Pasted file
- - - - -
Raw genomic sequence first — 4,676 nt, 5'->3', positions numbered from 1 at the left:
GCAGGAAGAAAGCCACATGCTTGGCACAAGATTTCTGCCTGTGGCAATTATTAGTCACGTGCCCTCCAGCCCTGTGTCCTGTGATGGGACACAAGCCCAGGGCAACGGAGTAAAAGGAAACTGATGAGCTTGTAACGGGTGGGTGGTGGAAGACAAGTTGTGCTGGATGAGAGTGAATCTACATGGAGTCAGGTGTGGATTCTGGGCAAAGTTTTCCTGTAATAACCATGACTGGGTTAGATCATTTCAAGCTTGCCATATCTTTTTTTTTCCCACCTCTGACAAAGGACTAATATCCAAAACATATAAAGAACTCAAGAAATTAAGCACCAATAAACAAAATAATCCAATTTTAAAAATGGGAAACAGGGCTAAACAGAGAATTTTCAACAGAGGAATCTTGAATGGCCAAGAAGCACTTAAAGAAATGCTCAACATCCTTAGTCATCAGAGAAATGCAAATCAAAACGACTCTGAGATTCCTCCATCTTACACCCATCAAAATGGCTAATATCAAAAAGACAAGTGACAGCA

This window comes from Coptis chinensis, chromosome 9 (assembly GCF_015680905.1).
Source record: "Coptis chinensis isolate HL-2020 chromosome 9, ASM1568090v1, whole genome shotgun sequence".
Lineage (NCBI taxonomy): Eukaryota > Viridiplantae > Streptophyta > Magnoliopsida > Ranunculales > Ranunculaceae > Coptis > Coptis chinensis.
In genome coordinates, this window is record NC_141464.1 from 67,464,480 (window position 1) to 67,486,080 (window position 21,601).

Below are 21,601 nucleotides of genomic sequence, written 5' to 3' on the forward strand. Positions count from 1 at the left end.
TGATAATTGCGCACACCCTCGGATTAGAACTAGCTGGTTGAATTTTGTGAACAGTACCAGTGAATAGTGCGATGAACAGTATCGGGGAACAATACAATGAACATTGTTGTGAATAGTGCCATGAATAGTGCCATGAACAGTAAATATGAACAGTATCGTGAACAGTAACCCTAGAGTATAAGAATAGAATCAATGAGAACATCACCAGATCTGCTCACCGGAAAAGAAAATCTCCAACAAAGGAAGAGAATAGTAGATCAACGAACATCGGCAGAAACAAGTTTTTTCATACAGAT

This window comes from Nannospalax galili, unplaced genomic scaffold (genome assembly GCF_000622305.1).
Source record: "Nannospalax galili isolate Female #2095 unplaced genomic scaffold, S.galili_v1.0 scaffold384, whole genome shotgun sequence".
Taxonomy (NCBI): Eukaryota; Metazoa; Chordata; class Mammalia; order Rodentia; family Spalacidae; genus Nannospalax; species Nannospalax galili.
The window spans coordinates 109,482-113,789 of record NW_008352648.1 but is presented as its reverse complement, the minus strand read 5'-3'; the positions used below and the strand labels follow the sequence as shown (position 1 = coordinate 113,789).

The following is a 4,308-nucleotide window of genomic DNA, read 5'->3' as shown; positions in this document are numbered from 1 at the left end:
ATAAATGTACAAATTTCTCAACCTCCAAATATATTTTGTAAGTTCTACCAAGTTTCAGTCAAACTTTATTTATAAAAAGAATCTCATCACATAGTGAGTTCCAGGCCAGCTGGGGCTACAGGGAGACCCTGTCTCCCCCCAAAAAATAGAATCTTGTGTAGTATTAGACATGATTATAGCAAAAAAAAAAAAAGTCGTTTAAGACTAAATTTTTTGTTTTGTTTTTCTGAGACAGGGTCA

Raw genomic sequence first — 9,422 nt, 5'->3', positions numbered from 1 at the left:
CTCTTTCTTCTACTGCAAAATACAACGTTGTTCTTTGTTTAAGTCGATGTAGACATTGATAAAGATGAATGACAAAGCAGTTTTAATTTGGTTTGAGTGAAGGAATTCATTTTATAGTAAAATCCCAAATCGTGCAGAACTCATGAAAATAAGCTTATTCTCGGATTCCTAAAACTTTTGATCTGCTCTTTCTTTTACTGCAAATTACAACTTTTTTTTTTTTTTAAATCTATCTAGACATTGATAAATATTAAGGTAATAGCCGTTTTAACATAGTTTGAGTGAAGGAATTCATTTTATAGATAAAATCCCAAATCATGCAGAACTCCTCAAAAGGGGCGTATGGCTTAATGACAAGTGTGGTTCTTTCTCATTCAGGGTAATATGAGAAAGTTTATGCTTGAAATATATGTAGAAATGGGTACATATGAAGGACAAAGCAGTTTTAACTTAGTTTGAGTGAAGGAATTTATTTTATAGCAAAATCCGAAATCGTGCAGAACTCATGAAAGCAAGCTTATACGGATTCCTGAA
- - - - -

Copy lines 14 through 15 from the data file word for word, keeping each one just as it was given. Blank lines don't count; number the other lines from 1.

ATAAATGTACAAATTTCTCAACCTCCAAATATATTTTGTAAGTTCTACCAAGTTTCAGTCAAACTTTATTTATAAAAAGAATCTCATCACATAGTGAGTTCCAGGCCAGCTGGGGCTACAGGGAGACCCTGTCTCCCCCCAAAAAATAGAATCTTGTGTAGTATTAGACATGATTATAGCAAAAAAAAAAAAAGTCGTTTAAGACTAAATTTTTTGTTTTGTTTTTCTGAGACAGGGTCA

Raw genomic sequence first — 9,422 nt, 5'->3', positions numbered from 1 at the left: